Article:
According to the National Retail Federation, retail stores receive anywhere from 20-40% of their annual profits during two key months out of the year: November and December. So it’s no surprise businesses will go to great lengths to ensure their stores are full and sales are booming.
For you, the consumer, this means navigating shark-infested shopping waters where prices might not be what they seem and the emotion behind the season can play a part in how much pain you feel in your budget.
Before you embark on your holiday shopping, beware of how retailers can push you to spend more in order to bolster their bottom line.
No Interest Credit Cards and Layaway
If we were required to pay for all of our holiday shopping – from gifts for our kids to gifts for our coworkers – in one large lump sum, most of us would gawk at the price tag. Many budgets can’t handle that type of pressure.
Enter layaway. Instead of thinking of the total cost of your holiday shopping, you’re able to pay in smaller installments over a longer period of time, giving you the false impression that your budget actually can withstand that heavy spending.
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Another offer that seems to benefit the consumer are the low or no interest credit card offers extended upon checkout. Why not charge your purchases and think about the bill later?
Unfortunately, thinking about the bill later often means you allow your spending to be higher than normal and, if you don’t pay the full amount within the interest free period, the interest charges could become retroactive. The fine print is simply never as welcoming as the first offer.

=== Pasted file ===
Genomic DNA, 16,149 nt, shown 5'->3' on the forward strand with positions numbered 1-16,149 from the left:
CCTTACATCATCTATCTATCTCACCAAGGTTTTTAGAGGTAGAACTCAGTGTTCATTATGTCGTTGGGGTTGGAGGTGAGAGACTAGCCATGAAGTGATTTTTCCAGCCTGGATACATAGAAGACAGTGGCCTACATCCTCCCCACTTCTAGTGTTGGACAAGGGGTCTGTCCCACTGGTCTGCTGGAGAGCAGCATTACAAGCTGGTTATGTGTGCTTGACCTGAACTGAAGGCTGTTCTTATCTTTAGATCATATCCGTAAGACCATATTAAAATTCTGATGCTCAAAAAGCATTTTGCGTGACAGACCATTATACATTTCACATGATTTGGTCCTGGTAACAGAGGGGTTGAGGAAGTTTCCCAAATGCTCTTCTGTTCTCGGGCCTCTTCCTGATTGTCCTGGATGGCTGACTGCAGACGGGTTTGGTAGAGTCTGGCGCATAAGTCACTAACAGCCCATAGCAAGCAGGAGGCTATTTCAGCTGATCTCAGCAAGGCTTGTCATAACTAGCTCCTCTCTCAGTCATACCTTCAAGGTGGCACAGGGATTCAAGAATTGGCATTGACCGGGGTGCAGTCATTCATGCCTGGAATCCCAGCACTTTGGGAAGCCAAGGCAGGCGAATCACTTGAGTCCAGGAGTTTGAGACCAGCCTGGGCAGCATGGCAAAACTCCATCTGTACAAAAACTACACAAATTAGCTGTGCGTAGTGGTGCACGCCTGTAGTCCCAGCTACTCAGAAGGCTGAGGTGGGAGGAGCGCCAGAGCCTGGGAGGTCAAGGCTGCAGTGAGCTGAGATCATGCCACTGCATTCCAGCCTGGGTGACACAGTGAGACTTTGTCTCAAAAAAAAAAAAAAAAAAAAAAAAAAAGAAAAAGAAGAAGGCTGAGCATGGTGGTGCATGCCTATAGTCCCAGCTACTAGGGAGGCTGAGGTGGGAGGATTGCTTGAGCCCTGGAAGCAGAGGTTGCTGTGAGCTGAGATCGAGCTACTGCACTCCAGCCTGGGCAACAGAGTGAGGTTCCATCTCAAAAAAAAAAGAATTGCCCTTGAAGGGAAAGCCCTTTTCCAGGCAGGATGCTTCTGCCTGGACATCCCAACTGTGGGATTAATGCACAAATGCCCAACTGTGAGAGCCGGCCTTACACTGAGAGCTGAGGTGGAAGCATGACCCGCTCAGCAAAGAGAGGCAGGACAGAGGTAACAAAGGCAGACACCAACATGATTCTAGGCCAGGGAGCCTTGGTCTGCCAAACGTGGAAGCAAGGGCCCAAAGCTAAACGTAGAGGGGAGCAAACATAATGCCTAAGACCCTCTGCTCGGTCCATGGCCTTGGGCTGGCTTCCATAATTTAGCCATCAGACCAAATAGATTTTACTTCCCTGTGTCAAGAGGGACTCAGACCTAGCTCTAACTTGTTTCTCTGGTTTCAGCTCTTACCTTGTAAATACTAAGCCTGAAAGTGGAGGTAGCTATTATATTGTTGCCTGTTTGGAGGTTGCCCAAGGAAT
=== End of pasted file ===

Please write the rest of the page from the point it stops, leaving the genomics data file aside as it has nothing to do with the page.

Speaking to Your Heart
While it might still be challenging to stick to a budget the rest of the year, the holidays give us something else to contend with: feelings of nostalgia and the desire to connect with those we love.
Stores know how profitable these emotions can be, and make sure to create an environment in which we can really feel the holiday spirit. They play holiday music, decorate from floor to ceiling, and advertise in such a way that makes spending more seem like the best way to enjoy this time of year. Suddenly our wallets appear to be a little deeper than they actually are.
Kiplinger explains that, according to experts, even our noses can be manipulated.
“According to the Scent Marketing Institute, we’re likely to browse longer in stores with floral or citrus scents, to feel secure and nostalgic when we smell talcum powder, and to feel relaxed when the scent of lavender or vanilla is wafting.”
Promises of Sales and Discounts
When you consider the hoards of people that will skip their Thanksgiving meal in order to camp out before Black Friday sales, it’s clear that retailers are doing something right.
But just because something is labeled as a deal, doesn’t make it so.
“Retailers count on buyers’ cognitive shortcuts to spur sales. A recent study showed that when shopping in a store, by catalog or by website, people are likely to spend more when they see high prices around them, on items completely unrelated to what they want to buy. And merely setting prices with the number nine at the end, whether it’s $1.99 or $99.99, can make consumers feel they got a good deal.”
The urgency of holiday sales pushes purchases like very few things can – and it’s all too easy to let the emotion get the best of you.
Tips for Combating the Urge to Spend
Before you hit the stores this holiday season, apply these tips to ensure your budget emerges unscathed.
If you are one that allows the holiday spirit to dictate your spending, you might want to avoid the malls altogether. Instead, shop at online where you can make purchases based on what you’re looking for and nothing else.
Limit Your Shopping Time:
There’s nothing that can bust your budget like giving yourself ample time to shop and no list to work from. Instead, shop in a limited window of time with a clear idea of what you’re there for. Take it a step further and shop alone – experts say this can cut your shopping time substantially.
Pay Attention to Prices:
When you have no frame of reference for how much something should cost, it’s easy to jump on the first sale sign that you see. But knowing how much an item normally is and what different stores are pricing it at can help wade through the Black Friday propaganda.
How do you plan on sticking to a budget this holiday season?